4. Never, under any circumstance try to open the lid until all of the pressure has been released. If your pressure cooker has a jiggler, remove it after the pressure is all out and then open the lid. If you don’t know how to tell if pressure is out, you can check by slightly tilting the jiggler and allowing it to escape. You’ll hear a hissing noise (the steam) diminish as pressure reduces. If all of the pressure is out, you shouldn’t hear any hissing at all.

5. If you’re lid is not easily opening, that’s a good sign there’s still pressure in the cooker. Do not try to force it open.  You can run cold water on it to do a quick release; but again make sure all of the pressure has been released.

6. If your pressure cooker is at full PSI and is moving around the range, it could mean you’re over-working it and that you’ve exceeded PSI. Immediately remove it from heat and walk away until you’re comfortable approaching it. There’s no need in taking a chance.

7. If all this fails and you’re unsure, do not use a pressure cooker unless you are 100% comfortable and have read the manual.

Mind you, these tips mostly apply to older models that allow for premature opening and do not have auto-locks, etc… You should still use precaution when using new ones, but to my knowledge there have been no reported incidents with newer cookers.

I love my pressure cookers and will continue to “lobby” and push for you to use them! They are a fantastic piece of lost cooking art and a great tool for the cook that loves to take advantage of healthy meals that can be made in 75% less time than conventional cooking.

I’ve written some introductory posts on pressure-cooking which I invite you to read here and here.

And of course, feel free to email me b {at} brenherrera {dot} com if you have any specific questions I may not have addressed here!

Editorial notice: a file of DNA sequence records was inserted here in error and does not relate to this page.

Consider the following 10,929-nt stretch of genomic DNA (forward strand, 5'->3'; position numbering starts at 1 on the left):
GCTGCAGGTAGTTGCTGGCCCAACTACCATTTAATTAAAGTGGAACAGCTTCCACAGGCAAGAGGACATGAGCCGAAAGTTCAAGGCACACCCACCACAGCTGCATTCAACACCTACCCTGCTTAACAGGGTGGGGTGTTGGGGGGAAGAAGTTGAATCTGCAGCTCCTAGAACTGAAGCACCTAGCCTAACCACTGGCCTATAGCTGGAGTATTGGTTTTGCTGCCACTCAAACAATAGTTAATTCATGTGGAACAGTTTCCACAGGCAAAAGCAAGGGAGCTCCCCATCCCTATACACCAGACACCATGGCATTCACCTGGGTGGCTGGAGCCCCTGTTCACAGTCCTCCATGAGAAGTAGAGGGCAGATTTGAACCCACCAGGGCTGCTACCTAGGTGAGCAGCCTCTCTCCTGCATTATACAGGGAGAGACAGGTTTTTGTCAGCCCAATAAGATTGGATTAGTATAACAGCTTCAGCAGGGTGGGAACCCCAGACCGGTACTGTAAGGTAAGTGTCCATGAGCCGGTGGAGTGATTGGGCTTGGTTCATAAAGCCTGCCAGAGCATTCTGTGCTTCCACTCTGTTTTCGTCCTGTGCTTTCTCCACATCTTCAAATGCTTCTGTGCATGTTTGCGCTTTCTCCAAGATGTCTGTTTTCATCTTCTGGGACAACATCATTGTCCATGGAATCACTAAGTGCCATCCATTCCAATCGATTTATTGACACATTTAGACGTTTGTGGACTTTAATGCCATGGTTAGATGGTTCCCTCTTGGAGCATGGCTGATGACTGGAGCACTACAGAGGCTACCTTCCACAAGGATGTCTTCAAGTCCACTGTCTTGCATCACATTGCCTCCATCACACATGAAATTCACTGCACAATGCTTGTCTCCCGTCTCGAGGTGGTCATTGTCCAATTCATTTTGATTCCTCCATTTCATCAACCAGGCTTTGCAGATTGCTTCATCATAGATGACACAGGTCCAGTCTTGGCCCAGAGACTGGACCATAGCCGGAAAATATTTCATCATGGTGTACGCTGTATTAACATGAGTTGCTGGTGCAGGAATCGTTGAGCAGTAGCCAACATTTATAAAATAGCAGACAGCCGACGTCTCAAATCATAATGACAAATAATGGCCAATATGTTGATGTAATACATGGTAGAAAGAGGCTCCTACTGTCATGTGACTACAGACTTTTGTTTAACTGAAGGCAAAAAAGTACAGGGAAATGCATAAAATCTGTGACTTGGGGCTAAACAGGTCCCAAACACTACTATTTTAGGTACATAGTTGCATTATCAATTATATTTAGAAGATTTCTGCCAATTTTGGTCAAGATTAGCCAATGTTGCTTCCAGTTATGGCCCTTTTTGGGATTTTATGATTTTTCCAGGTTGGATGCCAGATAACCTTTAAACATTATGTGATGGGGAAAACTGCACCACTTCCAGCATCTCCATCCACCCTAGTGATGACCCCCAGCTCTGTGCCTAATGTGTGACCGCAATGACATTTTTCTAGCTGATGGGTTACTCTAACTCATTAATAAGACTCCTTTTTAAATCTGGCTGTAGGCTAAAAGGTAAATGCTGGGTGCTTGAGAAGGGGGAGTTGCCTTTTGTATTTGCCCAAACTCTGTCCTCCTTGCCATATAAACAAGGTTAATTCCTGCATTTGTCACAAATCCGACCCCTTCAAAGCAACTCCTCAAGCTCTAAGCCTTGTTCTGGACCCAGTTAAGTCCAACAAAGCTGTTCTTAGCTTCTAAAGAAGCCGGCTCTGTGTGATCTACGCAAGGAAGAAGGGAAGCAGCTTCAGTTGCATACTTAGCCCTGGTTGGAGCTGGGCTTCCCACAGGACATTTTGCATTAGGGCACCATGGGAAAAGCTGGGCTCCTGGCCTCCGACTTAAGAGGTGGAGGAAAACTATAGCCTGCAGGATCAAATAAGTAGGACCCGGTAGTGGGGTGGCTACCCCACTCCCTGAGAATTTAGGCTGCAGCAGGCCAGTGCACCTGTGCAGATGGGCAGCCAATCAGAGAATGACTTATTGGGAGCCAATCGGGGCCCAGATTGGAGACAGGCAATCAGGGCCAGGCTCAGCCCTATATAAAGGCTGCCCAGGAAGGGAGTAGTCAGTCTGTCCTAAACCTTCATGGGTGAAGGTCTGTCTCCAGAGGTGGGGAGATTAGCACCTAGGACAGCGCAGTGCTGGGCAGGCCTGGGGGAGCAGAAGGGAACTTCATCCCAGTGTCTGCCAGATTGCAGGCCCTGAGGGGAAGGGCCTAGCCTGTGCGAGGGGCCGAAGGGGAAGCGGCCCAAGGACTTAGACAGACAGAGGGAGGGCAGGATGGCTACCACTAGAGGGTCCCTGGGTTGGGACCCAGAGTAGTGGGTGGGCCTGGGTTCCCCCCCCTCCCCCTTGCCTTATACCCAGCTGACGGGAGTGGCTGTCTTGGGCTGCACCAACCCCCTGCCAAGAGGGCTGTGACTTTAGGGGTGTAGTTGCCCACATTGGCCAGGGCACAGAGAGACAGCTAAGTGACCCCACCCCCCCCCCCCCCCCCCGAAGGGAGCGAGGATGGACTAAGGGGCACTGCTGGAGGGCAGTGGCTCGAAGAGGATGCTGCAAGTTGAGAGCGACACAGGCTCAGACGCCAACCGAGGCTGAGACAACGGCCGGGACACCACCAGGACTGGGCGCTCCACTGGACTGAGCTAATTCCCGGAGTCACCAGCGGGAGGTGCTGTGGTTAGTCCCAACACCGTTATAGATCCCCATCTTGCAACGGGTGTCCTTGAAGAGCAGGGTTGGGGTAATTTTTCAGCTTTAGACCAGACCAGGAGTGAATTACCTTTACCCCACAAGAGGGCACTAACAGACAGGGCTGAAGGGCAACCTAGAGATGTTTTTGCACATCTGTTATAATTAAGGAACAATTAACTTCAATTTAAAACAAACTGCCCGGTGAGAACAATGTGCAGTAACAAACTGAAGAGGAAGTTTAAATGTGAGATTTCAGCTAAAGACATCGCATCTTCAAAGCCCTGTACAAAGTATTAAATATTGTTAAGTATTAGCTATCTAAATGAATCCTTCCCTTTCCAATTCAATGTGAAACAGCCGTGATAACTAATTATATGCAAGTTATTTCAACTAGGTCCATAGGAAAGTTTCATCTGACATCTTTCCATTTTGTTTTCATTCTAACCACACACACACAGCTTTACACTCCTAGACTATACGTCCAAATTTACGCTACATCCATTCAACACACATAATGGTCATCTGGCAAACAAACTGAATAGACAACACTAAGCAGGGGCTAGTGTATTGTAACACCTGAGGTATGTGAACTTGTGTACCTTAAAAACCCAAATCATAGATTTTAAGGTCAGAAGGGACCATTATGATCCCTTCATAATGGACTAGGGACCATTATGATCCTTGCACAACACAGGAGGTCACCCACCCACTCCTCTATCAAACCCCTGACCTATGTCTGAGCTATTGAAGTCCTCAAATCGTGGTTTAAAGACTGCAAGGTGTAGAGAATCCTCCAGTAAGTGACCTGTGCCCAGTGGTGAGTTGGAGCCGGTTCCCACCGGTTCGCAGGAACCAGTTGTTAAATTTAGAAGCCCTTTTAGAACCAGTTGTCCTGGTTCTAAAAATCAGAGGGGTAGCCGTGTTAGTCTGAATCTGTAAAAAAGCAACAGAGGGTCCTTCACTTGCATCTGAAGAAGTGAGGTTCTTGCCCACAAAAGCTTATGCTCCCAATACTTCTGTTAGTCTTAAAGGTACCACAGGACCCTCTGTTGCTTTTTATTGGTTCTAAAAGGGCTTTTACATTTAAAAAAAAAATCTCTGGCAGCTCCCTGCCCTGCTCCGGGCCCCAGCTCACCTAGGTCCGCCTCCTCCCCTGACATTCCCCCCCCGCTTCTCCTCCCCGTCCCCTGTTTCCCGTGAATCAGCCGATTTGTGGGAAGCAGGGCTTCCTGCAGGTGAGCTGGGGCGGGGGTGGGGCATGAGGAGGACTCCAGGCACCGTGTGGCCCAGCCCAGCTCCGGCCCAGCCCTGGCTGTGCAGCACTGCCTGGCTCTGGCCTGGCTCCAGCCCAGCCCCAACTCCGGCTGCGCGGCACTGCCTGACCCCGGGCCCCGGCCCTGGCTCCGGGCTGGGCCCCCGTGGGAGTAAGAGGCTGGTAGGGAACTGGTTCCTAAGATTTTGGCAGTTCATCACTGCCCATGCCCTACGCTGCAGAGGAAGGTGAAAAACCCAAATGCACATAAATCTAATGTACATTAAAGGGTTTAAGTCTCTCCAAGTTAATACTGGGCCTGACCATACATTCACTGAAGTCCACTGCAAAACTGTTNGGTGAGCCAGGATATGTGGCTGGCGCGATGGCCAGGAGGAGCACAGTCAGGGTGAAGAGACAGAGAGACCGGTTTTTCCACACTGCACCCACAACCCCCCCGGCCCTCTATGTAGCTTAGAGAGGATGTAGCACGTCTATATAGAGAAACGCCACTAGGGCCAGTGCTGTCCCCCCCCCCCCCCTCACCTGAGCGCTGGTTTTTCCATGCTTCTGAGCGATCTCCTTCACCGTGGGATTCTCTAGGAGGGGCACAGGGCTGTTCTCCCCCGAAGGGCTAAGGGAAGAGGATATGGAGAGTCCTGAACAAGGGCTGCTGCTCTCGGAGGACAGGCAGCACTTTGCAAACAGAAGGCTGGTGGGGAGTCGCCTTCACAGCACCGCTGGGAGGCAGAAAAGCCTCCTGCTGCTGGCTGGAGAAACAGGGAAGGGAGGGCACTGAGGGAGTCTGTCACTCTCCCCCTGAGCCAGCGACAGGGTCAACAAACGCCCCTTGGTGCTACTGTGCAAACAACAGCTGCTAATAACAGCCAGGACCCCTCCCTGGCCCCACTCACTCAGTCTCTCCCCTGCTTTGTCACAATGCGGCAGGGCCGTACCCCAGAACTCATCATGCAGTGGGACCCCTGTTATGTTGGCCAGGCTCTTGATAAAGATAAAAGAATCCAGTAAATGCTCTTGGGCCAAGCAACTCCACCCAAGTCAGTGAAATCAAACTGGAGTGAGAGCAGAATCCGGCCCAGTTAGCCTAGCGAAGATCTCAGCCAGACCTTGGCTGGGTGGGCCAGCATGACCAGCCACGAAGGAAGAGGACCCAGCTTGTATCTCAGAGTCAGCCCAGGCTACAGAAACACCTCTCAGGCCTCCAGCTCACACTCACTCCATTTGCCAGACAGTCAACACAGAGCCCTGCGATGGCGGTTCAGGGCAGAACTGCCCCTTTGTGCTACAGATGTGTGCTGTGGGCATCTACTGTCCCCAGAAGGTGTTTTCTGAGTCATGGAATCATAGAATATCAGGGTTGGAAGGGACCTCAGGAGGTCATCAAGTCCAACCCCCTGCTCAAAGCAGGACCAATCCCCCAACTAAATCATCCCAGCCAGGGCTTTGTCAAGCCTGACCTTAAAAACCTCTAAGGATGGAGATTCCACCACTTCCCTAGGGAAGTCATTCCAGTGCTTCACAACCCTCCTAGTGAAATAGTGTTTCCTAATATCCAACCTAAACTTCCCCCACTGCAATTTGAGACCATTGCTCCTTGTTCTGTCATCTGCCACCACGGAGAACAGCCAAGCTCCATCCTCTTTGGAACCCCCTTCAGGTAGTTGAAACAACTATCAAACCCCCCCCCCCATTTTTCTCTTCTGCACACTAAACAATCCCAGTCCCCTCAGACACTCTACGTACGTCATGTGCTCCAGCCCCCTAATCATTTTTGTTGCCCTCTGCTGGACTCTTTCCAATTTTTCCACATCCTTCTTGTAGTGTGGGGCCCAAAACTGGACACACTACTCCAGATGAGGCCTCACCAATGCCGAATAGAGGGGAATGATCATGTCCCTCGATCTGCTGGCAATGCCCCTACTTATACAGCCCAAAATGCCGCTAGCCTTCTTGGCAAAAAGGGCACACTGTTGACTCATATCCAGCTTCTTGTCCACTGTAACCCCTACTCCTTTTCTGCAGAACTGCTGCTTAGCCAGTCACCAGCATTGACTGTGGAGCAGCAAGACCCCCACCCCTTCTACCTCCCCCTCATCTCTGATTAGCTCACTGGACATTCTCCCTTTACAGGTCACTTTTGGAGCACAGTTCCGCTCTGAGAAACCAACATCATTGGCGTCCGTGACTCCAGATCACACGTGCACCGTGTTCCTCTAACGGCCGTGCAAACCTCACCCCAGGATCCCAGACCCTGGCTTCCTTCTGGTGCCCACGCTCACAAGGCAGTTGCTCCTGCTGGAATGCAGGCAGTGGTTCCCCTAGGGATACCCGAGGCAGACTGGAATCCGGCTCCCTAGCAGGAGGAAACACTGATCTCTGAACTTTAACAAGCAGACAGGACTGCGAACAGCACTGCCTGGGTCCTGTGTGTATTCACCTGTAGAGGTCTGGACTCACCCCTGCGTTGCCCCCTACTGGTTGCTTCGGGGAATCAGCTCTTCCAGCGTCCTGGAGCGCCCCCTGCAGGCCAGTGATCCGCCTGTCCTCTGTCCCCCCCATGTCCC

!Buen Provecho!

Eat well, love unapologetically, pray with true intention, and take care of yourself.

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52 thoughts on “Pressure Cooking Safety Tips Revisited After South Florida Woman Loses Leg in Explosion Accident

  1. I really have to buy one… My Swiss grandmother cooked a lot with her pressure cookers.



  2. I don’t currently use a pressure cooker but I have in the past. I think this is a great post — with the pros and cons. I heard about that woman on the news. Pobrecita!

  3. My mother-in-law moved her pressure canner before it was fully depressurized. The canner slipped, dropped, and popped open. She was “only” scalded badly. So for larger pressure cookers/canners, I’d add “Don’t move it until the pressure has dropped completely.”

    Definitely need to get a smaller pressure cooker someday.

  4. Rosa: Yes, girl, you really do! They’re amazing. It’s really all I’ve known when it comes to cooking. Let me know when finally break down and get one!

    JoanNova: Oooh, I was gonna say. I was going to be surprised if you told me you’ve never used one! 🙂 thanks for chiming in on the post! pobrecita for sure. I hope she recovers well.

    Jason: oh my goodness!!? She did recover well? how terribly sad. I do move my pressure cooker into the sink but only on certain occasions and if I feel completely comfortable doing so. I have all the way from 4-15 qt sizes. Love them all.

  5. Recovered with time, thank you! This was a 23qt pressure canner, so a bit bigger. The handles on the inexpensive ones are on the small side. You can use them to pressure cook large quantities, although neither we nor the in-laws have.

    I’m still not sure I trust my red beans and rice to a faster method, though. But I also don’t trust them to a slow cooker. 😉 Do pressure cookers still extract all the goodness from bones?

  6. Jason: I love these kinds of questions! Thanks for coming back. I have a Ball canner (it that’s what you’re referring to) but I’ve not used it for canning or even pressuring pursposes. In fact, all of the canners I know have always used pc’s… When you say a faster method to cook your red beans and rice, what do you mean? Cans?? If you make them in the pressure cooker, they’re done in 45 minutes top–and that’s even with dry beans. I’ve never had to soak dry beans when I pressure them. I cook them on high for about 30 minutes, make my sofrito (changes depending on the bean), release all pressure, add sofrito and then cook for an additional 15-20 mins or so on medium (with pressure). As for meat, def will retain flavor but also vitamins and nutrients. If you consider that you’re cooking in that much less time, that’s less time any of your seasons have time to evaporate. The amount of heat and pressure keeps everything super tightly sealed in the pot so there’s no escaping of all that goodness. Use flank steak as an eg…. I put it in there and it’s super tender in about 30-40 minutes. I just do a simple brine and it’s just about ready to eat just that way. The in order to make something more elaborate like “carne ripiada” or “ropa vieja,” it needs to sit in the respective sauce for some more time… hope this helps. 🙂